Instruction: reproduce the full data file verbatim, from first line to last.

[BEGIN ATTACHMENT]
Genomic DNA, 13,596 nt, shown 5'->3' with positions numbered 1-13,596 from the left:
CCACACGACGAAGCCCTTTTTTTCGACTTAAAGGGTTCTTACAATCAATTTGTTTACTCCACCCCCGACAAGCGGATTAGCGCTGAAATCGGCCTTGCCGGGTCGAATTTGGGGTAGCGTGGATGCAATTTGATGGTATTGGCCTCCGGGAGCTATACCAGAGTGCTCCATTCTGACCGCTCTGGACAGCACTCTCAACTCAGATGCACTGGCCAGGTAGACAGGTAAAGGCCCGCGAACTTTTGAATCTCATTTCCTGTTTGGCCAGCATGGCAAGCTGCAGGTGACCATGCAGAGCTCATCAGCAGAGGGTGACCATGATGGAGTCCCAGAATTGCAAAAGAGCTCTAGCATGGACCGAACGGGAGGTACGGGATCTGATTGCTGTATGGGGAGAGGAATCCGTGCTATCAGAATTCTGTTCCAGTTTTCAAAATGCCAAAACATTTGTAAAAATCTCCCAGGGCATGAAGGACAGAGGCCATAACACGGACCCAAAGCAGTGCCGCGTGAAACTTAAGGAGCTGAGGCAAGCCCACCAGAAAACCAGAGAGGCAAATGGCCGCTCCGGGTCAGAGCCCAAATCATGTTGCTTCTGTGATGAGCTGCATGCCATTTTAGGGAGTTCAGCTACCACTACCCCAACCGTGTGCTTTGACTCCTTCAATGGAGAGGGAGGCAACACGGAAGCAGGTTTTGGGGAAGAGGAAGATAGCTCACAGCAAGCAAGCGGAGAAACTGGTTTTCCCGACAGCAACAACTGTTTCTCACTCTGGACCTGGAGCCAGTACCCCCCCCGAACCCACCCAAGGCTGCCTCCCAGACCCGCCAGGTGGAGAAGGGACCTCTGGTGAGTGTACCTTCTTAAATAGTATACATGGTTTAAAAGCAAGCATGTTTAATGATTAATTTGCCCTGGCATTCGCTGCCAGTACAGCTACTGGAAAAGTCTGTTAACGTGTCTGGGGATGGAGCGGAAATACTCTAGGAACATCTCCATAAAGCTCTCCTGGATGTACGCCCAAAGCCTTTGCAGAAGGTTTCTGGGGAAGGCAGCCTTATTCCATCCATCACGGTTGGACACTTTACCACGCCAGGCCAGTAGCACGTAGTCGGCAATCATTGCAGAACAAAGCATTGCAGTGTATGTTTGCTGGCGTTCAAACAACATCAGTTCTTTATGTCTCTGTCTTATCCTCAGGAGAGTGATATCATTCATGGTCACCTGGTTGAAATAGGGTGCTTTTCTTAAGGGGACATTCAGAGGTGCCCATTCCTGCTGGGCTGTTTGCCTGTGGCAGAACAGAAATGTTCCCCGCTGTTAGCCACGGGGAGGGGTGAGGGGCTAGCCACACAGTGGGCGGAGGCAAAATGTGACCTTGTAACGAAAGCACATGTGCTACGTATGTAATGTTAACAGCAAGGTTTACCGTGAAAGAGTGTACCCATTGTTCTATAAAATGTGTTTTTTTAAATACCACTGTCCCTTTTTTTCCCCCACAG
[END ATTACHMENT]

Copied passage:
Genomic DNA, 13,596 nt, shown 5'->3' with positions numbered 1-13,596 from the left:
CCACACGACGAAGCCCTTTTTTTCGACTTAAAGGGTTCTTACAATCAATTTGTTTACTCCACCCCCGACAAGCGGATTAGCGCTGAAATCGGCCTTGCCGGGTCGAATTTGGGGTAGCGTGGATGCAATTTGATGGTATTGGCCTCCGGGAGCTATACCAGAGTGCTCCATTCTGACCGCTCTGGACAGCACTCTCAACTCAGATGCACTGGCCAGGTAGACAGGTAAAGGCCCGCGAACTTTTGAATCTCATTTCCTGTTTGGCCAGCATGGCAAGCTGCAGGTGACCATGCAGAGCTCATCAGCAGAGGGTGACCATGATGGAGTCCCAGAATTGCAAAAGAGCTCTAGCATGGACCGAACGGGAGGTACGGGATCTGATTGCTGTATGGGGAGAGGAATCCGTGCTATCAGAATTCTGTTCCAGTTTTCAAAATGCCAAAACATTTGTAAAAATCTCCCAGGGCATGAAGGACAGAGGCCATAACACGGACCCAAAGCAGTGCCGCGTGAAACTTAAGGAGCTGAGGCAAGCCCACCAGAAAACCAGAGAGGCAAATGGCCGCTCCGGGTCAGAGCCCAAATCATGTTGCTTCTGTGATGAGCTGCATGCCATTTTAGGGAGTTCAGCTACCACTACCCCAACCGTGTGCTTTGACTCCTTCAATGGAGAGGGAGGCAACACGGAAGCAGGTTTTGGGGAAGAGGAAGATAGCTCACAGCAAGCAAGCGGAGAAACTGGTTTTCCCGACAGCAACAACTGTTTCTCACTCTGGACCTGGAGCCAGTACCCCCCCCGAACCCACCCAAGGCTGCCTCCCAGACCCGCCAGGTGGAGAAGGGACCTCTGGTGAGTGTACCTTCTTAAATAGTATACATGGTTTAAAAGCAAGCATGTTTAATGATTAATTTGCCCTGGCATTCGCTGCCAGTACAGCTACTGGAAAAGTCTGTTAACGTGTCTGGGGATGGAGCGGAAATACTCTAGGAACATCTCCATAAAGCTCTCCTGGATGTACGCCCAAAGCCTTTGCAGAAGGTTTCTGGGGAAGGCAGCCTTATTCCATCCATCACGGTTGGACACTTTACCACGCCAGGCCAGTAGCACGTAGTCGGCAATCATTGCAGAACAAAGCATTGCAGTGTATGTTTGCTGGCGTTCAAACAACATCAGTTCTTTATGTCTCTGTCTTATCCTCAGGAGAGTGATATCATTCATGGTCACCTGGTTGAAATAGGGTGCTTTTCTTAAGGGGACATTCAGAGGTGCCCATTCCTGCTGGGCTGTTTGCCTGTGGCAGAACAGAAATGTTCCCCGCTGTTAGCCACGGGGAGGGGTGAGGGGCTAGCCACACAGTGGGCGGAGGCAAAATGTGACCTTGTAACGAAAGCACATGTGCTACGTATGTAATGTTAACAGCAAGGTTTACCGTGAAAGAGTGTACCCATTGTTCTATAAAATGTGTTTTTTTAAATACCACTGTCCCTTTTTTTCCCCCACAG